India is urbanizing at 100 times the scale of the first country in the world to urbanize—the UK. India has launched a big urban agenda focused on building 100 smart cities. India’s urban population will reach 600 million people by 2030, twice the size of the US. India will urbanize in just one-tenth of the time taken by developed countries. How will urbanization and smart cities impact growth and jobs? Will it take place through specialisation or diversification?

The debate on whether cities grow through specialization or diversification is an old question dating back to Alfred Marshall and Jane Jacobs. The field of city agglomeration and city clusters notes that similar firms from the same industry benefit from locating together. These externalities and spillovers come from within industries, especially when concentration is high, and can lead to local job growth. These spillovers emerge from within industries, but only in the presence of competition. Knowledge flows across industries, and industrial diversity are also conducive to growth. While these issues have been widely discussed over decades, our understanding of their practical application to the smart city agenda in India is still evolving.

We examined the role of specialization and diversification in city growth in 600 districts in India (see Ejaz Ghani, William Kerr, and Ishani Tewari, Specialization, Diversity, And Indian Manufacturing Growth, The World Bank). We measured specialization and diversity, including manufacturing and services sectors, of different districts in India and compared it to the US. The specialization index identifies the degree to which one industry is concentrated in a district compared to India. For example, a district may draw 10% of its employment from a single industry that nationally accounts for only 1% of India’s employment. The specialization metric quantifies the largest such deviation for a district. The diversity index considers the district’s industrial composition. It asks, looking across all industries in a district, the overall degree to which the district resembles India. A highly diversified district contains an industrial structure that is similar to India’s overall employment distributions nationally. We use enterprise and establishment-level data that comes from the economic censuses of India (e.g. Annual Survey of Industries, National Sample Survey).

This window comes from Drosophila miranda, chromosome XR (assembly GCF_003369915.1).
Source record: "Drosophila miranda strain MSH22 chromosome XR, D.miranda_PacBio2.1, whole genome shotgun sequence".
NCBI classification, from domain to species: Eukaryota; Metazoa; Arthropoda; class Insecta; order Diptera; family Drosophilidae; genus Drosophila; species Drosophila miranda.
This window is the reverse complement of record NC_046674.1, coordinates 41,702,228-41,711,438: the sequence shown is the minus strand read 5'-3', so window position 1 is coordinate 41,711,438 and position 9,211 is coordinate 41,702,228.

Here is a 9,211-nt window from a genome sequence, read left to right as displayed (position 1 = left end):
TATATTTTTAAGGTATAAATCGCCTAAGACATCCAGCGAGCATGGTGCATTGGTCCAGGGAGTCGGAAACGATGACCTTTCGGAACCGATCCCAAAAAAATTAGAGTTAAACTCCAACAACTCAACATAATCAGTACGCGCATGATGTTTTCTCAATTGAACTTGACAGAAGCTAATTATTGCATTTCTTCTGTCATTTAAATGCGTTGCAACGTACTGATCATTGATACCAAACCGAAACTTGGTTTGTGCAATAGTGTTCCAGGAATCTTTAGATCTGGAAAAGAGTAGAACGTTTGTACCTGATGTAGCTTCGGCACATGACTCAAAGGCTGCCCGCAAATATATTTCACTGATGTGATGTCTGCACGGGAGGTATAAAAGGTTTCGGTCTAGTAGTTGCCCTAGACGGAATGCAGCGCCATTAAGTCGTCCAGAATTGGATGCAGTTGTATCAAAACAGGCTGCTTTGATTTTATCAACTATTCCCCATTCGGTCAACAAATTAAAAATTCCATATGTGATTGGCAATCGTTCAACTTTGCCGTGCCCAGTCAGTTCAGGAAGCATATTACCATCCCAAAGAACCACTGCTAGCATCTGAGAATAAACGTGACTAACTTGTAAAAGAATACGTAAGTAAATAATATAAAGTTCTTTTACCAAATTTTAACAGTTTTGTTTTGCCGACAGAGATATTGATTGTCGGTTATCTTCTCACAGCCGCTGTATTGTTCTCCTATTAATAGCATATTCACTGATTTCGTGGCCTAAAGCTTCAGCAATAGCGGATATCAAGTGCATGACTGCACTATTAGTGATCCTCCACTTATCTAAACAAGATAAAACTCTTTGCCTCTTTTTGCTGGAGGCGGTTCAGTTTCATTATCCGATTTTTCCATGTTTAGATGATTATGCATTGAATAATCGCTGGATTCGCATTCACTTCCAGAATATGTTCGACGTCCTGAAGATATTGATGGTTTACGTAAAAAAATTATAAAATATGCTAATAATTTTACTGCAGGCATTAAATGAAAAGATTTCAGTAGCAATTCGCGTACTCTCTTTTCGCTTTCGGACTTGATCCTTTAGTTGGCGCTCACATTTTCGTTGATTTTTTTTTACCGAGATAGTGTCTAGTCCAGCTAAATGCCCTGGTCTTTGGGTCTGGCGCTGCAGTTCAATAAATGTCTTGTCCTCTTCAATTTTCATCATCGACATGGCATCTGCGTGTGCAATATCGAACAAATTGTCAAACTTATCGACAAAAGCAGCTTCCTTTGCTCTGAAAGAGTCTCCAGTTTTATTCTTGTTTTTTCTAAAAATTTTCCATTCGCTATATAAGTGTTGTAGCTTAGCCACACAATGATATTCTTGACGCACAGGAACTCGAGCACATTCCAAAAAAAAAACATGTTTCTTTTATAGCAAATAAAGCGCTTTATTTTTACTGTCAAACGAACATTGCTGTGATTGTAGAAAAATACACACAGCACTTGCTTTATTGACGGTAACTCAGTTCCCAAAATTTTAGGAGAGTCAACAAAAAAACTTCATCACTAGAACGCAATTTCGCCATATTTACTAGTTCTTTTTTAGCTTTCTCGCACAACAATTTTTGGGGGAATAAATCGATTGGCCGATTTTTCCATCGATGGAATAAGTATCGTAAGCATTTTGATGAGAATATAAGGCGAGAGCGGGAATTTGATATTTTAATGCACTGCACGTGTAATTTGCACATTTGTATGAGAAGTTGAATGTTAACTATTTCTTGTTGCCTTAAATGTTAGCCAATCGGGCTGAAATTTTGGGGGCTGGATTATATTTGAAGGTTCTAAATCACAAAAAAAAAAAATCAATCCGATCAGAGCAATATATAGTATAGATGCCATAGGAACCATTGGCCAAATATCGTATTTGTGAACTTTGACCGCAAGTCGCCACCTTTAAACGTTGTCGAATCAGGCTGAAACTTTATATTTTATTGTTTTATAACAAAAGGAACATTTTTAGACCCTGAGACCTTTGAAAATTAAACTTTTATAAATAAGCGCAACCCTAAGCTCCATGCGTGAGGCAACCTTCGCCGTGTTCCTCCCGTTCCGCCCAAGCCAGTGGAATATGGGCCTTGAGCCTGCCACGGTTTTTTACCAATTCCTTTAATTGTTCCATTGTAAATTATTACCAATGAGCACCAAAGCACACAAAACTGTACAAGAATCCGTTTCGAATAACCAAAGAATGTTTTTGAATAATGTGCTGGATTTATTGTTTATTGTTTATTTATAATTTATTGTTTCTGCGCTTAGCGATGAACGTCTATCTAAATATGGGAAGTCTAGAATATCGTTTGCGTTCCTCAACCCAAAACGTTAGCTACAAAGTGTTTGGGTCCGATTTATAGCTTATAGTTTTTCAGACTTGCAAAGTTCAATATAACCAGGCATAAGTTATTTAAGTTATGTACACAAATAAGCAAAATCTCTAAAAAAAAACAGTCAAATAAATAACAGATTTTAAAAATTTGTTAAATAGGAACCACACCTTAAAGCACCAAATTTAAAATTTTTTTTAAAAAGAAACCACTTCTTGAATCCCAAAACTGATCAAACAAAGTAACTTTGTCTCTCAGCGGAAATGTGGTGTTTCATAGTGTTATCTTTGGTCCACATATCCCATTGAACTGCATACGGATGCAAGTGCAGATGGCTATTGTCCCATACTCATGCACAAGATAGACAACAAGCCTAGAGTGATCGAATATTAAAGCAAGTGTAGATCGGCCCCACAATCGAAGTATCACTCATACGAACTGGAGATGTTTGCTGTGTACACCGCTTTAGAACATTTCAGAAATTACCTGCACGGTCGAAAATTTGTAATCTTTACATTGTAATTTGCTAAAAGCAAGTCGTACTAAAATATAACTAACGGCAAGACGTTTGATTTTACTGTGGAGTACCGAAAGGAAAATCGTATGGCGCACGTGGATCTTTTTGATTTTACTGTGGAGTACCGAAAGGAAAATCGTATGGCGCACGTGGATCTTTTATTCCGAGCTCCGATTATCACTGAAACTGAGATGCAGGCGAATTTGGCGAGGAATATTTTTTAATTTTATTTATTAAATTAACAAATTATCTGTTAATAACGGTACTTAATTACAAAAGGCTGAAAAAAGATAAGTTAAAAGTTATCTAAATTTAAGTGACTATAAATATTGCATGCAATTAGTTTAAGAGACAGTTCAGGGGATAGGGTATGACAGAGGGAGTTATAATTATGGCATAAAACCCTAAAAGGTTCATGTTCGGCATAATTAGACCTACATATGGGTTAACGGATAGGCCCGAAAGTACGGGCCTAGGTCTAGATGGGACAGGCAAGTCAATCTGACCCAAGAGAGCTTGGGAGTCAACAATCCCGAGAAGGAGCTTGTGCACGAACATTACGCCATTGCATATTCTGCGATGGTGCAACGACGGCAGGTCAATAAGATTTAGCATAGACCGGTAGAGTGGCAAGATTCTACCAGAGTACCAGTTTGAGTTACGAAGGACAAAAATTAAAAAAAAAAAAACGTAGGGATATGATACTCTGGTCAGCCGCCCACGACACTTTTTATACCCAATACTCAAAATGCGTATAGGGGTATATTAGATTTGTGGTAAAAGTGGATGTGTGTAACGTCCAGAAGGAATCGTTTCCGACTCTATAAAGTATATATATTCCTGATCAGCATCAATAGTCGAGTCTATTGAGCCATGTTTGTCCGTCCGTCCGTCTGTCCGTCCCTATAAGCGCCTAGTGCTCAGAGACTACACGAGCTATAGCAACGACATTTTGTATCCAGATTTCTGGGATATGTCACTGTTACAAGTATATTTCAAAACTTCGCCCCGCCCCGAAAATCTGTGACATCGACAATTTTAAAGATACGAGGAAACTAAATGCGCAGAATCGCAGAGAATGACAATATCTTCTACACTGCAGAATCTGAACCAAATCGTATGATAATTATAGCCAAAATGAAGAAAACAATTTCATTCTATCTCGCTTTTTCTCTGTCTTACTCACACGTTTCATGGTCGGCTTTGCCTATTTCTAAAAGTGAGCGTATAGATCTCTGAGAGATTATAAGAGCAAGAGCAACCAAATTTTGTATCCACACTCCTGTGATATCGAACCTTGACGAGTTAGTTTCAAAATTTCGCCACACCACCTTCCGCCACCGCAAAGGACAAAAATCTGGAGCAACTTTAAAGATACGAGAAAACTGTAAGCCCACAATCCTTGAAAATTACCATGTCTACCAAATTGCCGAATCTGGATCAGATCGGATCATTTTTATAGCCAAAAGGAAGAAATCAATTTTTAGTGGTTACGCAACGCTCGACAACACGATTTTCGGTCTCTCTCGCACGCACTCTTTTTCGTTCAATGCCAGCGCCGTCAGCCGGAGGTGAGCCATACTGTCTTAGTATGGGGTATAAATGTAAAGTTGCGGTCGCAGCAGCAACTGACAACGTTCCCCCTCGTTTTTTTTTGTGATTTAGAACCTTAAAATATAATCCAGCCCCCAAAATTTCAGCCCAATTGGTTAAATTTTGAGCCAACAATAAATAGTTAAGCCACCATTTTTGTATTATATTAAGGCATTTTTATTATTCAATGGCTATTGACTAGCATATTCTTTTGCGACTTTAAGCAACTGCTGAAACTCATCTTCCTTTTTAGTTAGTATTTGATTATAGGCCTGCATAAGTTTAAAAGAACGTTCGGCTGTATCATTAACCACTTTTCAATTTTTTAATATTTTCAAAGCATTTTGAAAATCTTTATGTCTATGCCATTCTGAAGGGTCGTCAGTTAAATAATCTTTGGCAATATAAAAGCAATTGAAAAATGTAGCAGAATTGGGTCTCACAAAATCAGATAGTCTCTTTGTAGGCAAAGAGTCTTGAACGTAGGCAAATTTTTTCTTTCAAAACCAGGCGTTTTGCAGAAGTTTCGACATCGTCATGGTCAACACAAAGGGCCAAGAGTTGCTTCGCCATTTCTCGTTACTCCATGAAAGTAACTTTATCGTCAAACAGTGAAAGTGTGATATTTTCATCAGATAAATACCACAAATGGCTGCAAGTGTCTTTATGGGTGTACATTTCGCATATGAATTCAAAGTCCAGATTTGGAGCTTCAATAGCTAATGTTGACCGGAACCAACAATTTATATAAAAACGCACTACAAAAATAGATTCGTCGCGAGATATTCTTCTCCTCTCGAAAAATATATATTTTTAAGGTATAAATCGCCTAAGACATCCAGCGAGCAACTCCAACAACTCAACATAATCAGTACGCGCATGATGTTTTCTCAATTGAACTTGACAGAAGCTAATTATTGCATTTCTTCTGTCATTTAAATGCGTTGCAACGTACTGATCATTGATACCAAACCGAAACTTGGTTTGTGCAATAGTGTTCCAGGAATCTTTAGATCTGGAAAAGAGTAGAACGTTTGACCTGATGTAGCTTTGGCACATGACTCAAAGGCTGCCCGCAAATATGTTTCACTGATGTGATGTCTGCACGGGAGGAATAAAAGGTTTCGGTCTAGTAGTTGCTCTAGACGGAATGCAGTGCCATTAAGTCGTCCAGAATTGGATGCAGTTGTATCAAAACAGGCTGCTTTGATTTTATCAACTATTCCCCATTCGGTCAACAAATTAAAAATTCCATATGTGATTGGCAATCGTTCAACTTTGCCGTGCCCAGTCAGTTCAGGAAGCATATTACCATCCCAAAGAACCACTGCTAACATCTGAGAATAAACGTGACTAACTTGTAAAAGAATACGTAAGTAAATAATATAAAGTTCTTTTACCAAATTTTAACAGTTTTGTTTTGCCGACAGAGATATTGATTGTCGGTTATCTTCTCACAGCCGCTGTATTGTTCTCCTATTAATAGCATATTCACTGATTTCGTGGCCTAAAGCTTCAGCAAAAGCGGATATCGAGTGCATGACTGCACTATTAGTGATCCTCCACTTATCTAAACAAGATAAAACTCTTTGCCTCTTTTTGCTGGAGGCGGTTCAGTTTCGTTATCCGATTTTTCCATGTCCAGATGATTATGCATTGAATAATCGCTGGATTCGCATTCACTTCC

Indices on specialization and diversification are related to each other but not redundant. The two indices measure different things. Specialization captures extreme concentration of one industry in one location, while diversity looks at the whole picture for a district. It is quite feasible for a district to have specialization and diversity values that are both above average.

A district can be both specialized and diversified. This happens, for example, if it has a large industrial base (relative to the country) in many different industries. For example, Jaunpur district in Uttar Pradesh exhibits high specialization in radio equipment, and also has a high level of diversity. In 2000, about 20% of India’s districts had above-median values on both indices, while 20% of districts had below-median values on both indices.